“The Tomato Thief” by Ursula Vernon
Reviewed by Kevin P Hallett
The editor has portrayed this 80th issue of Apex as a customer appreciation issue and I appreciated the chance to read these original stories. There was just one story that I felt was a little weak, the others were all good reads and represented an eclectic mix of fantasy and science fiction.
“The Tomato Thief” by Ursula Vernon
A fantasy set in our world imbued with magical and mystical creatures. Grandma Harken is a kindly old woman who’s built a reputation for being a crusty, independent, and difficult loner. Despite her notoriety, something is stealing her first tomatoes of the year and she loves her tomato sandwiches. But when she catches the thief, she feels compelled to help the robber, embarking on a life or death adventure with many kinks and turns.
I would not recommend reading this story unless you have an hour or more to spare because you will find it hard to put back down. Ursula spins a wonderfully intricate universe ala the Xanth books.
“That Lucky Old Sun” by Carrie Cuinn
Carrie’s “end of the world” science fiction story is time and world ambiguous, telling this often-told story from a new perspective. The protagonist is a small girl, innocuously spending what could be her last day with her loving mother, who knows what’s coming. The author touchingly portrays the mother’s loving patience and the girl’s innocence in this easy to read tale.
Telling the story from the little girl’s perspective made it darker and more compelling. I found the writing engaging from the very beginning and it continued to hold me even though I could guess where it might end; a pleasing new variation on an old theme.
“The Open Hearted” by Lettie Prell
A blend of fantasy and science fiction, we are invited to follow the evolution of a new trend through the eyes of Palmer who first discovered the “next best thing.” Body modifications have taken over from tattoos as the way to express your individuality and Palmer has found a young man who’s developed a new type of ‘bod mod’ called stomata. As the trend catches on Palmer becomes concerned over other worldly implications to the stomata. Like many fads, no one can control where this one will take humanity.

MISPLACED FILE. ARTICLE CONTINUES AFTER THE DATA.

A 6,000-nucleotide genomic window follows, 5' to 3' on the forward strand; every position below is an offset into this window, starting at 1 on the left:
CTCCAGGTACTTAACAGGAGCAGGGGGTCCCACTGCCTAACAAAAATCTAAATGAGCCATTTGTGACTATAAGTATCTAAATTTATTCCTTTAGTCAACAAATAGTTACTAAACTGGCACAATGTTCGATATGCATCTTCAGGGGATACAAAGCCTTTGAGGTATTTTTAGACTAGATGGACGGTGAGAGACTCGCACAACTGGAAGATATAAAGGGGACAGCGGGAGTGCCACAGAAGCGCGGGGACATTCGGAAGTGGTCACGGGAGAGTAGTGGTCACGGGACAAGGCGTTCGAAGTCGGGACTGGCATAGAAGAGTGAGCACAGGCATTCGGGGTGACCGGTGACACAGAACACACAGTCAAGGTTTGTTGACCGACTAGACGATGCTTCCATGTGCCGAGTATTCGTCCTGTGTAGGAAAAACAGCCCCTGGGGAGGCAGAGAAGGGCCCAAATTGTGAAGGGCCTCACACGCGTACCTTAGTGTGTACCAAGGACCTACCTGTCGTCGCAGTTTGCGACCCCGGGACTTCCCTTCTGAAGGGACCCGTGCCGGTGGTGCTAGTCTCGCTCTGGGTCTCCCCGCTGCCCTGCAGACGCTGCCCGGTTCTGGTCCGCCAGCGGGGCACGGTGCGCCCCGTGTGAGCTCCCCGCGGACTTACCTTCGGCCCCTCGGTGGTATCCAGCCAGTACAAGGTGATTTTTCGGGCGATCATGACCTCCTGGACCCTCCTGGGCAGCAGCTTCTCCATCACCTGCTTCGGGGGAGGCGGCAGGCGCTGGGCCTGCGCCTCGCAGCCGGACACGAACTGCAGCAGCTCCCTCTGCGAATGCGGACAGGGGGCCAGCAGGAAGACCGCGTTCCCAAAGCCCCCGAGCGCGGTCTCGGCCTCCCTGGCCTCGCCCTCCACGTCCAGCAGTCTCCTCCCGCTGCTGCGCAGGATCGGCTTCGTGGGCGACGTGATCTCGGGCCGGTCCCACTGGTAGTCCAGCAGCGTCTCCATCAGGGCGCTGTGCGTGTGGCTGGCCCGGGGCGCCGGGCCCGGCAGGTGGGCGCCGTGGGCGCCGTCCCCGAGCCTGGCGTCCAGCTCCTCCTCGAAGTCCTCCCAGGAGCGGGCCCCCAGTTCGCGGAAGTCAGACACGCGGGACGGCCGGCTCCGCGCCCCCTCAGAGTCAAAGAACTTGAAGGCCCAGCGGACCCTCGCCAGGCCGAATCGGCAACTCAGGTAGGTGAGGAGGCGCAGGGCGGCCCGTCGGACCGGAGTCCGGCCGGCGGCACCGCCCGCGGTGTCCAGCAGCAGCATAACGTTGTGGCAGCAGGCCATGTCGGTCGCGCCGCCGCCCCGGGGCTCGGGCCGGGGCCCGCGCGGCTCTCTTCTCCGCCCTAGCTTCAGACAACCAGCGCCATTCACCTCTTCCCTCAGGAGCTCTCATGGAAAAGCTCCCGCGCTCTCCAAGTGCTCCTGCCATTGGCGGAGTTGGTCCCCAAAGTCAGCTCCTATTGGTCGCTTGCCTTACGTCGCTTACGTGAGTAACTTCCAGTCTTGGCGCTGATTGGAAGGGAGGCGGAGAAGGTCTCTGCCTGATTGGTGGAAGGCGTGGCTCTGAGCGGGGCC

With no real sense of danger or need, I did not find the story pulling me on to find out what happens next. I also found the beginning to be choppy and the lack of flow made the tale hard to follow initially.
“Soursop” by Chikodili Emelumadu
Chikodili has painted a grim view of the future in this science fiction tale. The short story is told in the first person of someone condemned to live on an Earth that’s been ravaged by the wealthy. The protagonist lives in a caste system in which they are at the bottom, left with a few self-masochistic pleasures.
Soursop is an original, but rather bleak, peek into a future for humanity that left me asking many questions about the ideas raised. A difficult, but worthwhile read.
“Bones of the World” by Jennifer Hykes
What would happen if a small girl has magic powers? This is what we see in this fantasy, as Maggie dispenses luck and magic for good or bad with the innocence of a child. Where doing too much good can produce a bad result. Maggie likes her school friend Noel, and the mystery of whether that will be good or bad for Noel will entice you on.
The author slowly reveals the layers that make up Maggie and drive her. A charming story that I enjoyed reading and recommend to anyone who enjoys a well-written yarn.
“Razorback” by Ursula Vernon
Ursula has given us a second fantasy with witches and a marvelous insight to the life essence of animals. Sal is a ‘good’ witch who befriends a razorback hog called Rawhead. When someone tries to harm her friend, she moves a little to the dark side where she discovers some new truths about life.
I found the beginning slow, but the writing style kept me engaged in the story and the rewards came as the plot picked up speed. Ursula again tells a compelling tale that reads effortlessly – a wonderful gift to have.
“Kutraya’s Skies” by Dave Creek
This multi-layered science fiction novelette introduces us to a world in another solar system, which, like Ganymede, orbits a gas giant. Life on Kutraya has to deal with the consequences of such an orbit and Dave Creek draws many parallels with life for Earthlings. One of those consequences is the gas giant’s tendency to attract passing comets.
The appeal of “Kutraya’s Skies” lies with the subplots that open our own eyes to life’s challenges for a sentient race. A necessarily complex read that I found both enjoyable and thought provoking.
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